ROBERT JAMES SELBY –
SCRAP BOOK BALLADS VOL.1
2012 –Self Released
Reviewed by Paul Hinkley Smith
The debut album from Yorkshire born, London based Selby is homage to a variety of influences that nonetheless portrays a unique narrative voice. From the information on his website he is trying to plant himself firmly within the wandering troubadour tradition. The notes on the inside of the sleeve instructs the listener thus, “Please play loud and whilst intoxicated, Lots of love Robert James Selby”. That immediately called to mind The Stones’ Let It Bleed which has “THIS RECORD SHOULD BE PLAYED LOUD” (Their capitals not mine) on the inner sleeve. But whilst the Stones were undeniably
influenced by the sounds of America Selby’s influences seem much closer to this side of the pond for the most part. I got echoes of The Smiths at Johnny Marr’s most jangly at times and it was interesting to note that he has supported The Libertines and Dirty Pretty Things. That might place this artist outside the sphere of what most of our readers might listen to. Carl Barat’s sister Lucie sings backing vocals on 2 tracks although you have to check the website for credits. There is a nod to Americana throughout though - particularly the first track Hard Love which immediately made me think of Jessie Malin for whom the moniker “Troubadour “ would perhaps also be appropriate. (Strangely there is more than a passing physical resemblance too.) The slide guitar on the last track On The Road (Too Long) gives more than a flavour also. The several references to poetry and poets cannot help but remind one of the supreme poet and troubadour Bob Dylan.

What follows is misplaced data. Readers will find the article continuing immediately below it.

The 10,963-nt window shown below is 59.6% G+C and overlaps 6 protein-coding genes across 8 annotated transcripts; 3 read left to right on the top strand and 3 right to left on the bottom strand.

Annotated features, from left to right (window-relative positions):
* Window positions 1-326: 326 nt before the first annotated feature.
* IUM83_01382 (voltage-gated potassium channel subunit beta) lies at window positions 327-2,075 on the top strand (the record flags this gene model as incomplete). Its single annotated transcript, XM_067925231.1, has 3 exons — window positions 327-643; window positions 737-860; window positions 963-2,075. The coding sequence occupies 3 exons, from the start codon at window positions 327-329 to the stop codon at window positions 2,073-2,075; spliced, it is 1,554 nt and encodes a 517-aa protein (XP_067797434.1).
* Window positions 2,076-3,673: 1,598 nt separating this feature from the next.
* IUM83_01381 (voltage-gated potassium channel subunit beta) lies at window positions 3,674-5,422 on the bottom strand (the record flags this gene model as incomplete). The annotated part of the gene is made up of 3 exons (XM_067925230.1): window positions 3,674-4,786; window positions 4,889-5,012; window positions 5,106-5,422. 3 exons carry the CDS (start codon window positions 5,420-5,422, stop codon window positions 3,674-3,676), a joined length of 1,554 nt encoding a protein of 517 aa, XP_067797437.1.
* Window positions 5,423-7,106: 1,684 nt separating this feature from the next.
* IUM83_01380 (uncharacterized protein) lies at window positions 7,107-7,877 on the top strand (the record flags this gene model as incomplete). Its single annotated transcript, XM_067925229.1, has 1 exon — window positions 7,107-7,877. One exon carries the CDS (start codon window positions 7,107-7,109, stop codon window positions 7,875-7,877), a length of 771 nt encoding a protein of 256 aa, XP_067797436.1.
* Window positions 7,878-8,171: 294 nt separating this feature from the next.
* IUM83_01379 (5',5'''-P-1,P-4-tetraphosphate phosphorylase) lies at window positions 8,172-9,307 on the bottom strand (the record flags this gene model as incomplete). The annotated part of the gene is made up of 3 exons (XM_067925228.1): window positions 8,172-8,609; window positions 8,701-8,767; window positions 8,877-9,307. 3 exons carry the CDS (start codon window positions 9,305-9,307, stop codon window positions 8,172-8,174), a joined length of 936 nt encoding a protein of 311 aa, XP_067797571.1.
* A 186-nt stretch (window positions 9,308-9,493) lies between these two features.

As someone who studied literature extensively (albeit getting on for nearly half my life ago) I found the numerous poetic references intriguing although I was struggling and scrambling round my bookshelves and the web to clarify exactly which vague bells they were ringing. The second track Cats
of Père Lachaise name checks the Paris cemetery where numerous notable French artists, authors, musicians, politicians and philosophers were laid to rest as was a certain Jim Morrison. The Ballad of Thomas Chatterton references an 18th century poet who killed himself at the age of 17. Aeolian Harp shares its title with a poem by Coleridge and title Verse of Baudelaire speaks for itself. This track in particular also seems Dylan-influenced both musically and thematically - although the harmonica is too proficient. I wondered if these were nothing more than pretentious but once I satisfied my curiosity by checking all the references then the songs stood up by themselves and those references are not the be all and end all of this album. Song to Sohoconjures an image of London that seems to be in the narrative tradition of The Kinks.
All in all, this album does everything a debut should. It introduces the themes, style and muse of this interesting artist. Also, it leaves this listener at least wondering what will come in the future.